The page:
Monday, May 10, 2010

Grammatically Naughty Twitter?

2 B or not 2 B, that is the ?

(...what the *%#@*?)

I’m pretty sure Shakespeare never wrote the famous line from Hamlet in shortcut form. Not even if the brilliant line came to him while he was walking home after drinking all night at The Anchor Inn. I just can’t picture him pulling out his quill, inkpot, and parchment paper and scribbling down in Twitter text.

Why is it thinking up clever ways to fit in the “140” characters that is “Twitter,” has somehow created an instant forgiveness of how we write? Plus, when did our thoughts become so important they MUST be sent out instantly to our followers regardless of content or errors?

Don’t misunderstand me, I LOVE Twitter and I must admit I even love writing in grammatically incorrect form sometimes...

…It makes me feel naught!

And since my nickname years ago was “By the Book Jane”, feeling naughty over grammar, as you can guess is about as wild as I get.

But, the questions I want answered are:

1) “What will the long-term effects of “140” character thoughts create”?

2) In a few years will “140” seem like too many characters to spend time reading?

3) Besides the beauty of the written word, is there anything else we are chancing to lose with the leaps and bounds of technical communication?

I’m not saying short is bad; obviously there are many examples of brilliantly written, short works. I am saying in my humble opinion, (or IMHO as some of you short-cutters will recognize,) that with the snowballing affect Twitter is having on our lives I hope it can work towards a love of writing and literature where there once was none.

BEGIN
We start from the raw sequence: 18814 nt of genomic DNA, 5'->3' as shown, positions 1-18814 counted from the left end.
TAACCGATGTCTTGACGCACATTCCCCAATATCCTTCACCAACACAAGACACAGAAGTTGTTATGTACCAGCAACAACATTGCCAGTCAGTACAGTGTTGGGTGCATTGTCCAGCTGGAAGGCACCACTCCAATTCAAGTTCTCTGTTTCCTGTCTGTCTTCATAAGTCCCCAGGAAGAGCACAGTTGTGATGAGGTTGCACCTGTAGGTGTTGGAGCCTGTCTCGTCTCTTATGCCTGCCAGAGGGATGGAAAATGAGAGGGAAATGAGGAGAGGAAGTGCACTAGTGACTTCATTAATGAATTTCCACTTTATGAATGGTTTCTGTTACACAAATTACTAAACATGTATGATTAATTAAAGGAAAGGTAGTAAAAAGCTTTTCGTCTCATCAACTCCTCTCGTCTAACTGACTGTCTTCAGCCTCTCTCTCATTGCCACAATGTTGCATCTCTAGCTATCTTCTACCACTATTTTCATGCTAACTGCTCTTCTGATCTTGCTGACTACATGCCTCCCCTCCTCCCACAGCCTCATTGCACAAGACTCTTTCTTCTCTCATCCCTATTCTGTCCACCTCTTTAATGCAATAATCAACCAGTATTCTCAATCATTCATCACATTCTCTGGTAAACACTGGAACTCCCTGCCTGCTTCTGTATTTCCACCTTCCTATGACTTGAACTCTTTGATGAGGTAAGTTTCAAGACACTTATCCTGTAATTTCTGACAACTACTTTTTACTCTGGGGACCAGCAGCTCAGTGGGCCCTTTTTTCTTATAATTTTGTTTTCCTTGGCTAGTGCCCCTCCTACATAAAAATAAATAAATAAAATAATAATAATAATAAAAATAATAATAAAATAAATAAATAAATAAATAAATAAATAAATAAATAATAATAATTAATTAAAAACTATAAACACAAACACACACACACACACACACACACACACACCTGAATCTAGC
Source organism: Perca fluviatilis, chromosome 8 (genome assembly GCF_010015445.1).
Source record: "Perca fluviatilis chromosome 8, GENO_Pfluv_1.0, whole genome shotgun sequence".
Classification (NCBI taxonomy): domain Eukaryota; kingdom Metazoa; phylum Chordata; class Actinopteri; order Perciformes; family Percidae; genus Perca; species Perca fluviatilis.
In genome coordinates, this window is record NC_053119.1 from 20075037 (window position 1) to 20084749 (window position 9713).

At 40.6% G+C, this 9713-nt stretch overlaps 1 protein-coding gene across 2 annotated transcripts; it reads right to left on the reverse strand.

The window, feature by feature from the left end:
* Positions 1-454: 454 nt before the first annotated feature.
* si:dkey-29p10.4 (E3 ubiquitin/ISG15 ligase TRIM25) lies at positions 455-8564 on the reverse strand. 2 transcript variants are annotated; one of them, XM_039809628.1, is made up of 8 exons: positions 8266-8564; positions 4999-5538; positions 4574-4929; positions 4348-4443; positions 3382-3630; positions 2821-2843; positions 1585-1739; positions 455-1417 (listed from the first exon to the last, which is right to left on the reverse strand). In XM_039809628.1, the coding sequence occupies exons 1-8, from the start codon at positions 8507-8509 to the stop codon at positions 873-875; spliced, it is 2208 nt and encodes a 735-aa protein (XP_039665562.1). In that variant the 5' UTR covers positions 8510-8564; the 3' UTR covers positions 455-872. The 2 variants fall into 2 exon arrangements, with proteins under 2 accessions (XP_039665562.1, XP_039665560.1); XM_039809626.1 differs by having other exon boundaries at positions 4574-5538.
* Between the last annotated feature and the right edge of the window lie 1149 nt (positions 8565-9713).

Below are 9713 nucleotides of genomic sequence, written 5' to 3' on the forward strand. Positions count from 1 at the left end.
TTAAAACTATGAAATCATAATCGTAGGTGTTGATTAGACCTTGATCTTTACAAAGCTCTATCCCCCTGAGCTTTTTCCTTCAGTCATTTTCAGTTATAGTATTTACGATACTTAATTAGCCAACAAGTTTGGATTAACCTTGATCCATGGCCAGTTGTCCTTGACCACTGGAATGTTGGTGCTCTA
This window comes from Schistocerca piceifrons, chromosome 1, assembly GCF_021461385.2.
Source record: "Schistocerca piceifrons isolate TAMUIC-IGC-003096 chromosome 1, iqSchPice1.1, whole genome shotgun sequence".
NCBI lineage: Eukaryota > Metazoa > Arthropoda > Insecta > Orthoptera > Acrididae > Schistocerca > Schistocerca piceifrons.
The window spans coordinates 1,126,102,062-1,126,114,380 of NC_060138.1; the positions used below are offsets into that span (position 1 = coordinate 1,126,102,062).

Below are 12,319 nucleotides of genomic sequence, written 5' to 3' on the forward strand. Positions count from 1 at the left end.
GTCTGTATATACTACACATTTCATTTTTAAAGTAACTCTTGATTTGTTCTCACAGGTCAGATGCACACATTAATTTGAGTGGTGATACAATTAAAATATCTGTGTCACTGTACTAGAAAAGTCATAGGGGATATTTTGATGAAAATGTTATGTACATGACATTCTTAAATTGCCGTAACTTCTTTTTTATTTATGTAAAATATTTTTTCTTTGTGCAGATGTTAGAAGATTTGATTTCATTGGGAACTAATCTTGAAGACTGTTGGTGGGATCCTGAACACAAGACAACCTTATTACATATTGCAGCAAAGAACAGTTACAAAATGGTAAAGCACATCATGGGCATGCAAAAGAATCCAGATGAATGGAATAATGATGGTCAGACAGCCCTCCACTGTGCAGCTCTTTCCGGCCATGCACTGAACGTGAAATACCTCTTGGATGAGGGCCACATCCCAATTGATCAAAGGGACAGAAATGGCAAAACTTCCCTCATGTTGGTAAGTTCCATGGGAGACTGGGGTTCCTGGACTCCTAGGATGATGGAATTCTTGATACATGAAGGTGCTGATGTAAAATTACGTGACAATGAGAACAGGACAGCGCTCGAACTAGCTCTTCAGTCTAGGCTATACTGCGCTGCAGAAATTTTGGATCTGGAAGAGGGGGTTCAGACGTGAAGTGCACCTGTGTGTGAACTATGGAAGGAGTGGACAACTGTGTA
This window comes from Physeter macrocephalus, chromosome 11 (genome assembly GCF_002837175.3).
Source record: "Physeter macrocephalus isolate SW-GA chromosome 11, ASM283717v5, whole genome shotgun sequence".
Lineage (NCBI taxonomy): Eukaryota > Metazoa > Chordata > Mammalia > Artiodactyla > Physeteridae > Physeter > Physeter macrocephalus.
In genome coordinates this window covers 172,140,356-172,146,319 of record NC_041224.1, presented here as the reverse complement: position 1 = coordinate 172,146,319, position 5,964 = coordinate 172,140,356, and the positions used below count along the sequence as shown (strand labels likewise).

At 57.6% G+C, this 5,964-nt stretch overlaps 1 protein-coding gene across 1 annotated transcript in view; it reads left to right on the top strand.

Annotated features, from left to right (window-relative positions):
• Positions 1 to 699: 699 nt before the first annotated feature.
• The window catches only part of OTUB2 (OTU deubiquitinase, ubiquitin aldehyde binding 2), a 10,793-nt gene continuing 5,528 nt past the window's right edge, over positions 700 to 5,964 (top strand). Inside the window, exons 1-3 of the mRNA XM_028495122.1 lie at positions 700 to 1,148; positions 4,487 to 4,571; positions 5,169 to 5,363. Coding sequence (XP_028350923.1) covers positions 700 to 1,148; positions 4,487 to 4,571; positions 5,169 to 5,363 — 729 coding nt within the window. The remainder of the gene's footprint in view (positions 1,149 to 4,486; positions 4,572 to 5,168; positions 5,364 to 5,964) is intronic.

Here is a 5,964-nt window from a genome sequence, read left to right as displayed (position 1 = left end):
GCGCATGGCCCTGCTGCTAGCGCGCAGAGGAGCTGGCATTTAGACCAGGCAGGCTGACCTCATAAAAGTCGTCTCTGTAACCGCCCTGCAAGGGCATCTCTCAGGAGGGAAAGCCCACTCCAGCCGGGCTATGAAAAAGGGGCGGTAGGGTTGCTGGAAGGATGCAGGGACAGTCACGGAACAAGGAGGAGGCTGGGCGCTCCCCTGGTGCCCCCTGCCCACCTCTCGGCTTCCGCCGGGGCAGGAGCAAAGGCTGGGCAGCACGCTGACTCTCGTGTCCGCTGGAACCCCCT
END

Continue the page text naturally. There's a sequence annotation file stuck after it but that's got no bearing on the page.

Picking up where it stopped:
Maybe I’m a hopeless romantic, but I'm thinking, if just one percent of twitter users who normally wouldn’t pick up a book become inspired to read a classic novel, then I think even Shakespeare would give his okay to the written shortcuts. And if anyone deserves to give the okay on shortcut writing, it would be Shakespeare and all the people who in their lifetimes could only express their words with quills and inkpots.

In the meantime, I’m going to keep looking to the amazing Debbie Ohi and the brilliant and fabulous Jane Friedman for savvy guidance to all things technical.

ps: If you have not had the pleasure of reading the “To be or not to be” scene in its entirety, here it is from Wikipedia.


William Shakespeare

act three, scene one.

To be or not to be– that is the question: Whether 'tis nobler in the mind to suffer the slings and arrows of outrageous fortune, Or to take arms against a sea of troubles
 and, by opposing, end them. To die, to sleep
 No more – and by a sleep to say we end
 the heartache and the thousand natural shocks that flesh is heir to – ‘tis a consummation Devoutly to be wished. To die, to sleep To sleep, perchance to dream. Ay, there's the rub, 
 for in that sleep of death what dreams may come, when we have shuffled off this mortal coil, 
 must give us pause. There's the respect that makes calamity of so long life. For who would bear the whips and scorns of time, 
Th’ oppressor's wrong, the proud man's contumely, The pangs of despised love, the law's delay, The insolence of office, and the spurns That patient merit of th’ unworthy takes, When he himself might his quietus make With a bare bodkin? Who would fardels bear, To grunt and sweat under a weary life, But that the dread of something after death, 
 The undiscovered country from whose bourn No traveler returns, puzzles the will And makes us rather bear those ills we have Than fly to others that we know not of? 
 Thus conscience does make cowards of us all, And thus the native hue of resolution
Is sicklied o'er with the pale cast of thought, 
 And enterprises of great pitch and moment With this regard their currents turn awry, 
 And lose the name of action.—Soft you now! The fair Ophelia! Nymph, in thy orisons be all my sins remembered.

Vi ses Darlings!